Specialist fire crews were called to the rescue of trapped dogs three times in just nine days.
All manner of equipment from drills, chisels and a ‘snake eye’ camera were used to free the pets, much to the relief of their panicked owners.
Most recently Fred, a Parson Russell Terrier, was at the centre of a 90-minute rescue after he got stuck in a hole in Bramley Fall Woods.
West Yorkshire Fire and Rescue Services’ Technical Rescue Unit was called out to help on Saturday morning.
Technical rescue officer John Lloyd said: “Fred had disappeared down one hole and appeared at the entrance to another hole but could not get out as it was too narrow.
“Having consulted with the park ranger, crews used a battery powered drill and chisel to widen the hole and make it possible for Fred to come out.”
Fred’s owner, Steph Wade, said: “Fred is a friendly, happy, loving dog that is part of my family. Seeing him trapped in the hole and unable to help him was extremely upsetting and frightening.
“When the team arrived they were considerate and reassuring to me, they quickly and efficiently assessed the situation and throughout the rescue the team were thoughtful and gentle towards Fred.
“This compassion and kindness to me and Fred made this terrible experience bearable and Fred has suffered no ill effects from his experience.”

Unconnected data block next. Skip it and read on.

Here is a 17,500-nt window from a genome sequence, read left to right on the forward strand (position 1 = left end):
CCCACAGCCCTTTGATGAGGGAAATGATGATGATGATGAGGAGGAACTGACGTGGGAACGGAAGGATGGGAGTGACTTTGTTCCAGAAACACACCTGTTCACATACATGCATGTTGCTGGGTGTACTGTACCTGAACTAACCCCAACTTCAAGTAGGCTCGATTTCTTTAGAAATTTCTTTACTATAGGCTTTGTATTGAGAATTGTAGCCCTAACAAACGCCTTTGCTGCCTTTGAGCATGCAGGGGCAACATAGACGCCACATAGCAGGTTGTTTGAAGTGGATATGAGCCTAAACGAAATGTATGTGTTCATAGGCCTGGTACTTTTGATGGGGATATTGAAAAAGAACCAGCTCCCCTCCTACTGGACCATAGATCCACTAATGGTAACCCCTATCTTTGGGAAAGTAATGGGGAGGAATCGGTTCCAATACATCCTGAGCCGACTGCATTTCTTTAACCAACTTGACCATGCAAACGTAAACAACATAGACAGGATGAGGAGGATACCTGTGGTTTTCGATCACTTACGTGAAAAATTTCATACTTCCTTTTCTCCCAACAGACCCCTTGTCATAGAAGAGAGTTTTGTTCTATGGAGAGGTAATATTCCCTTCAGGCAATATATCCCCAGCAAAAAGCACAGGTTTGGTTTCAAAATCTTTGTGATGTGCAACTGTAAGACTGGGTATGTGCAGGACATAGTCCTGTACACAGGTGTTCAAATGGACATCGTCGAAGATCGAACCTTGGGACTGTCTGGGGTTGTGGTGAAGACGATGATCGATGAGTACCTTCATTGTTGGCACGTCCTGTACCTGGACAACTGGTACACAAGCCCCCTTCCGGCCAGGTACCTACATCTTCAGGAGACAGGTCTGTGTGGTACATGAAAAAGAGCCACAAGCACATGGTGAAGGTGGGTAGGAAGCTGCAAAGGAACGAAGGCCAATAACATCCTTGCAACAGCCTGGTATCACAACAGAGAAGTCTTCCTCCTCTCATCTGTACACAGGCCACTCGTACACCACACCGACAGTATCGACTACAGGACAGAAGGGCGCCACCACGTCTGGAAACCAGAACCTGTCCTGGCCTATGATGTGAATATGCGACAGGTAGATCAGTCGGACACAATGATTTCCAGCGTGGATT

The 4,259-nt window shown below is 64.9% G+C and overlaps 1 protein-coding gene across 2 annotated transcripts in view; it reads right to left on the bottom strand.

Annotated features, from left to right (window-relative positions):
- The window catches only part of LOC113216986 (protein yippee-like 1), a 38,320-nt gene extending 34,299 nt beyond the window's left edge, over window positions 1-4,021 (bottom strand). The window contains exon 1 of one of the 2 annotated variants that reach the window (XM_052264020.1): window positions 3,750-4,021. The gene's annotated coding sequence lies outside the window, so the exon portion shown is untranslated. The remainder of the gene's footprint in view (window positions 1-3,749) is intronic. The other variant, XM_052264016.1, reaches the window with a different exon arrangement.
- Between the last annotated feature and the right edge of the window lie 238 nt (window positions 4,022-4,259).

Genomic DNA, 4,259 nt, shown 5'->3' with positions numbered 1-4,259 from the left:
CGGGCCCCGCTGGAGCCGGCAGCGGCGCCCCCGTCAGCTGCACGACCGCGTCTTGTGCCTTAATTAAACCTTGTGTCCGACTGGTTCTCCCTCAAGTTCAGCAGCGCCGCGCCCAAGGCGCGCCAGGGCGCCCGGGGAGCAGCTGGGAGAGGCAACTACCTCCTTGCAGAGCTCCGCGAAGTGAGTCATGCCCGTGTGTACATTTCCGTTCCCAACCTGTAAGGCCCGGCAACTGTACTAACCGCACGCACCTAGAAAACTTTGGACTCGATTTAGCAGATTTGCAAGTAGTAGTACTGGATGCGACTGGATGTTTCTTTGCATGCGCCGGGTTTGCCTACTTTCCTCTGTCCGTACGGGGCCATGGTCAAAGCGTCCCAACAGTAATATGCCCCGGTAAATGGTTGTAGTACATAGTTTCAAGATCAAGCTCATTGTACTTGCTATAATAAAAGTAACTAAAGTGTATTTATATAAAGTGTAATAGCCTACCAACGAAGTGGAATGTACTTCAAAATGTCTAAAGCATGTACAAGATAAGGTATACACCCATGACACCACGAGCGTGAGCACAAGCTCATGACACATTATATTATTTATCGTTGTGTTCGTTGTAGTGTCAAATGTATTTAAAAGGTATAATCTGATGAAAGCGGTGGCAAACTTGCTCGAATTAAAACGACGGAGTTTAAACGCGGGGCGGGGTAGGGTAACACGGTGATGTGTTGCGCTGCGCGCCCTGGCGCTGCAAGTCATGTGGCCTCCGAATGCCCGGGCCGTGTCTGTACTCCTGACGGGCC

A Border Terrier named Momo had similar difficulties when she got stuck down a fox hole in Pudsey.
Her owner, Sian Jackson, was walking MoMo on Owlcotes fields on May 27 when she disappeared.
Station manager Mark Hitchcock attended as technical rescue officer and mobilised the Technical Rescue Unit from Cleckheaton.
A ‘snake eye’ camera was used to locate MoMo who was trapped about 1.5 metres down the hole.
The firefighters carefully dug down and coaxed MoMo with doggy treats before she was pulled to safety by firefighter Andy McManus.
Sian, 20, a business administrator, said: “They did a really good job, I cannot thank them enough. I thought she was a gonner.
“When they were digging one of the firefighters covered her head so soil would not fall on her. I was so scared for her.
“When she came out I was really overwhelmed. I got home and MoMo just got straight into her bed and had a lie down. It was a bit traumatic for her.”
The team was also called upon to rescue a 16-month-old Cocker Spaniel from a culvert near Wessenden Head Reservoir, Holmfirth, on May 30.